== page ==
Perhaps this is why Sam Huff initially took umbrage to Brees' statement and why he still seems pretty annoyed. But I think there’s more to consider than money and benefits. I met Sam Huff during my days as a Washington Redskin. Huff and former Skins quarterback Sonny Jurgensen did a weekly radio show and after the games, both men would come down to the field and greet the players as we made our way to the dressing room. Regardless of the day's outcome, both Huff and Jurgensen just seemed grateful to be there, to be around the game, in the vicinity of a product they obviously loved.

That first time I shook his hand after a game, Huff had a big, beaming smile and light shone in his eyes. "We have to get you on the show one of these days," he said. At that moment he didn't remind me so much of a decorated football player as he did a proud old man. He exuded a pride that didn't so much come from being a Hall of Famer, as it did from being one who lived to tell the story. As I get older, I'm beginning to see there's a certain peace and a certain joy that comes from…well, surviving.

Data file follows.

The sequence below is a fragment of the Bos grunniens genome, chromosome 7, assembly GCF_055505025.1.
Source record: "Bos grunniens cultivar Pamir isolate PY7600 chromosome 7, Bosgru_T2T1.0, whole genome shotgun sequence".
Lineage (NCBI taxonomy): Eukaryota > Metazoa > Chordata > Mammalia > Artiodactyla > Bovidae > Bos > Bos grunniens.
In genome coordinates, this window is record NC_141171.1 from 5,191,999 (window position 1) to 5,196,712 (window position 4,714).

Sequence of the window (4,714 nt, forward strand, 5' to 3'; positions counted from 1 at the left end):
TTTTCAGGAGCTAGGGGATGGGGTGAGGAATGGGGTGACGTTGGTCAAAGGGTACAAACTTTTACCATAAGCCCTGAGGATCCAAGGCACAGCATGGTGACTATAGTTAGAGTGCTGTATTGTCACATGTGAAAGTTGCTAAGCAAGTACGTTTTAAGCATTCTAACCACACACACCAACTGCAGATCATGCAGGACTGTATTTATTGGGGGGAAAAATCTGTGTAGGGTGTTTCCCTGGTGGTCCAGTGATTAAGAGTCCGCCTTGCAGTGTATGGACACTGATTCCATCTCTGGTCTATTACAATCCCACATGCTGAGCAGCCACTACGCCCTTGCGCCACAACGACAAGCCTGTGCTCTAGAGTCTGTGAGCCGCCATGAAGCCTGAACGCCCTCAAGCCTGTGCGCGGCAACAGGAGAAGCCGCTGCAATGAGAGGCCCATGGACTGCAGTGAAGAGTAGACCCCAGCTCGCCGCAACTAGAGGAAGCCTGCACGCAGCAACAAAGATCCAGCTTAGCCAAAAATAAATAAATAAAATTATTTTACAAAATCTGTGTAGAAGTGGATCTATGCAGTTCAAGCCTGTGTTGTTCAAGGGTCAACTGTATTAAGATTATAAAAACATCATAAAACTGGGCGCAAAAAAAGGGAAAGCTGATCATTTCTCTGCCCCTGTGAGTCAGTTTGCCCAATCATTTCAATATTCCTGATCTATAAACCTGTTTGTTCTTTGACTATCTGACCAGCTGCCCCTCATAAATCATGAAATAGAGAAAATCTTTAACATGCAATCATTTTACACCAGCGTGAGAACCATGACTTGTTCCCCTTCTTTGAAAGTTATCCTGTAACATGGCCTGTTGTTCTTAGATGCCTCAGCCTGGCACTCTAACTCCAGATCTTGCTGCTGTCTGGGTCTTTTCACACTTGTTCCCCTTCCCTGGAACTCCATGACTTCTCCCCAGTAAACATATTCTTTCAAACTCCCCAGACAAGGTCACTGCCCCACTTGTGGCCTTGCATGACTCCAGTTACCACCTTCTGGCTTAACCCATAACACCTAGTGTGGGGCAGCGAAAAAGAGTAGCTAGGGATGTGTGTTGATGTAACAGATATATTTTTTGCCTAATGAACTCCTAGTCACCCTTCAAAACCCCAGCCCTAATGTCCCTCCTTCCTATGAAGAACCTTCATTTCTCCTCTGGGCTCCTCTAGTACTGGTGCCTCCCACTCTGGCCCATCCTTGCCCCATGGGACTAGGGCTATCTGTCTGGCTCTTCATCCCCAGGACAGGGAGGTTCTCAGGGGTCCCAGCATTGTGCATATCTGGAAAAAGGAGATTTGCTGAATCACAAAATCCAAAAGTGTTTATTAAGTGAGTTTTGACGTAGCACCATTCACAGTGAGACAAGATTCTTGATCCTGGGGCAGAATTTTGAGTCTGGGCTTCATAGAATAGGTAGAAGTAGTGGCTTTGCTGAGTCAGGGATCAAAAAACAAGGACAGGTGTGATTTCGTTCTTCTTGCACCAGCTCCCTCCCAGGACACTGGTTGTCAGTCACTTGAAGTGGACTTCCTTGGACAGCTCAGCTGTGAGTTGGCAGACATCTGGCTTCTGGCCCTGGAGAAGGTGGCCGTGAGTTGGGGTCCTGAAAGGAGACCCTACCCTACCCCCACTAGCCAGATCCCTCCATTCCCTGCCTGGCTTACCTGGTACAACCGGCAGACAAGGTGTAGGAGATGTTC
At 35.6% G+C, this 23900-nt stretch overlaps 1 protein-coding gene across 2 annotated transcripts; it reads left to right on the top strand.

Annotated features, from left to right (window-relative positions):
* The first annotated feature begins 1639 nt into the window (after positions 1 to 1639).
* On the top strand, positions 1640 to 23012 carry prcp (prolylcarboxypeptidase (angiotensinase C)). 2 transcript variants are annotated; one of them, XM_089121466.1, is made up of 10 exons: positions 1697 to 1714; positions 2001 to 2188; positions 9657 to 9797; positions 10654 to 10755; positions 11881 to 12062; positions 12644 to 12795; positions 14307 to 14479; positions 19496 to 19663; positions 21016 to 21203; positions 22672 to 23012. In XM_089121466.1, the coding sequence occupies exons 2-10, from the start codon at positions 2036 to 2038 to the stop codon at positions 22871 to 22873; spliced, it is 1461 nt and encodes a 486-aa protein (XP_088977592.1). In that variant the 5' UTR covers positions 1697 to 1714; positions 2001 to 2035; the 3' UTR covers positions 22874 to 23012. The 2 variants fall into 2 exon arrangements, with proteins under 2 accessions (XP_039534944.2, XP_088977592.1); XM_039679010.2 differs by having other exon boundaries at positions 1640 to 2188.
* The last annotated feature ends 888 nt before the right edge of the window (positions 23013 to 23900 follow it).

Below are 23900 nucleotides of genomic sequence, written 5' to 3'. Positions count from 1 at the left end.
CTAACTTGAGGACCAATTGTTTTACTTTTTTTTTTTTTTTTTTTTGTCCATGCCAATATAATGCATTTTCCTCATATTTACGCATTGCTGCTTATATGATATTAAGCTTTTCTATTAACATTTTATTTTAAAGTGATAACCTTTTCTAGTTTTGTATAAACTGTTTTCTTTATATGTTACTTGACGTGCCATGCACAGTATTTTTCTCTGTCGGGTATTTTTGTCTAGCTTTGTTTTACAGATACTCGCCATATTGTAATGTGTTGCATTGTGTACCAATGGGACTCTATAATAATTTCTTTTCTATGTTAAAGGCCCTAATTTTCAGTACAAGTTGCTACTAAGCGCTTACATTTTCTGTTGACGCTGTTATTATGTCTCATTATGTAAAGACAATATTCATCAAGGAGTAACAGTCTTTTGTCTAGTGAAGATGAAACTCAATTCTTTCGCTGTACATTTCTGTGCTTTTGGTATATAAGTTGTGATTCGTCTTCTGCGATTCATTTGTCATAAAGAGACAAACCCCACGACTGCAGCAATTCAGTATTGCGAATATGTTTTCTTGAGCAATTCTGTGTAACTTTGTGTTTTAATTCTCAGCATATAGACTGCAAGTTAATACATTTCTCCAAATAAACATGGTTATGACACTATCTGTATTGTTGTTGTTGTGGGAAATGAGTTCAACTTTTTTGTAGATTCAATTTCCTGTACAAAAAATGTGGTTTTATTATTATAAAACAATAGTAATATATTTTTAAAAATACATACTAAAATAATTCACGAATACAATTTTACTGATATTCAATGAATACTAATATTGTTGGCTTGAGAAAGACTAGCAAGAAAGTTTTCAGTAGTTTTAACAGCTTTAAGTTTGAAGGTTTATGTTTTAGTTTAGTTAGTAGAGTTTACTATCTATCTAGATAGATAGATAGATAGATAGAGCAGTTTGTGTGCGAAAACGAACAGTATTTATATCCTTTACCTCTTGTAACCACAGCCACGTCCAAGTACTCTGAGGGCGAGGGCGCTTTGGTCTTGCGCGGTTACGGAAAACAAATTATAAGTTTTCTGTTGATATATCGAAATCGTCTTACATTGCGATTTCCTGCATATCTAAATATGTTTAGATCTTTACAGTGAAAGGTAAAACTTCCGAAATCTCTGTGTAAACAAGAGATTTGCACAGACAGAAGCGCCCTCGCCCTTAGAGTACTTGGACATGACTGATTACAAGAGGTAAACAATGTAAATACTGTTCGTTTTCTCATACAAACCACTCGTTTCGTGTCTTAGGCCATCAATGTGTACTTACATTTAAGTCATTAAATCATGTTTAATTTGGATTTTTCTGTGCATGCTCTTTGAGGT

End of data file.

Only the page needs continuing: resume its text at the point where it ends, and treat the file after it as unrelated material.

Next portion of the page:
So when you guys address the past, don't think of the men who came before you as former football players. Think of them as you would the older members of your family -- the uncles, cousins, and grandfathers who know that, in some ways, perspective is more valuable than money.

And speaking of perspective, take this for what it's worth: I personally think an 18 game season is a good thing, especially if it means cutting training camp by two weeks. Sure, you won't make any more money for those two extra games. But those of us who spent every minute of every training camp just fighting for a roster spot usually needed the whole month of September just to recover from the experience.

I think anything is better than training camp. But maybe that’s just me.

Take care, fellas.

Alan Grant